Church is a place to learn

Teaching should always be part of the church.

Kei-Lynn Wheaton, Staff Writer

The COVID-19 pandemic changed the way society functions. For over a year, people retreated into their homes, overcome by fear. This was not limited to places of business and schools but churches as well. The retreat to the home brings up the interesting subject about what it means to learn in the church.

 The church should be where Christians come to learn and grow. Proverbs 1:7 says that, “The fear of the LORD is the beginning of knowledge, but fools despise wisdom and instruction.” 

Acts 5:42 also calls the church to teach, as it says “Day after day, in the temple courts and from house to house, they never stopped teaching and proclaiming the good news that Jesus is the Messiah.”


Mark Wingfield wrote an article that tackles this subject in “What will become of Sunday School?” Wingfield says “among all the non-Baptist churches I visited, most felt lucky to have two or three small group Bible studies that met throughout the year or part of the year. The notion of a year-round, full-scale, all-ages Sunday school program was unimaginable to them.” Wingfield theorized that because these were pre-pandemic numbers, they may have decreased further. He goes on to say “I would argue that in traditional churches like ours, adult Sunday school has been the glue that kept people together during the pandemic.”

These types of classes are still present in an online format. The numbers “in attendance” may rise but there is still a lack of community compared to an organic in-person conversation. As noted in Wingfield’s article, “the impersonal nature of online worship during the pandemic has increased the need for personal connections through small groups.” However, people must make the decision to bring a learning atmosphere back to the church.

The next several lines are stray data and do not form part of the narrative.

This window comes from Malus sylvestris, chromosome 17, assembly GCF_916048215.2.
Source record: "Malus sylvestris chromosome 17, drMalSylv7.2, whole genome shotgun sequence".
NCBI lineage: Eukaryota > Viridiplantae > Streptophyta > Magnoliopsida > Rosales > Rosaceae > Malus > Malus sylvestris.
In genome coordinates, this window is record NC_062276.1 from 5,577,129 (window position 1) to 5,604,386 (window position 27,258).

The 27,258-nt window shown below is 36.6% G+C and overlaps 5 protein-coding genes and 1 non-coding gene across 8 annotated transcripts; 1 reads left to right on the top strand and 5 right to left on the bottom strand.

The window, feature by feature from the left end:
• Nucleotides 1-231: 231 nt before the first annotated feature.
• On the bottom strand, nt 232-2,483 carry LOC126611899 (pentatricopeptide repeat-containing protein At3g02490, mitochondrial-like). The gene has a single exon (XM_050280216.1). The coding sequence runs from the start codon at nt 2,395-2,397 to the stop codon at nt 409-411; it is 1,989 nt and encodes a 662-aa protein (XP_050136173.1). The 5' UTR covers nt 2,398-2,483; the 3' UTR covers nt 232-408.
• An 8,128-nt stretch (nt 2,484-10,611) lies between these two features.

When someone hears “disciple,” they might think about someone who is devoted. 

However, in Greek it means someone who is a learner. Being a disciple in Christ means being someone who tries to learn and grow. 

Tyndale wrote an article that discusses why lifelong learning remains important. It says “yet the very activity of acquiring new skills, developing new attitudes, formulating new relationships, discovering, daring, exploring, reforming, renewing – in short, learning – is what makes life the adventure Jesus promised.”


The Bible should be the first and most important tool for any Bible study or Sunday school class. There are great resources for free versions of the Bible online such as Bible Gateway. This website has free reading plans, recommendations for notetaking and much more. It is a great tool to use in a church that has limited funds but wants to establish a class with their congregation. 

Something as simple as a notebook and a pencil for notes is also needed. In some situations, Sunday school leaders  give their attendees printouts of questions and important topics they want to cover. The more that someone learns about the history and culture of the book they are reading, the better they understand the context. Every Christian should know the cultural and historical context of biblical passages. They owe it to God to do the work.

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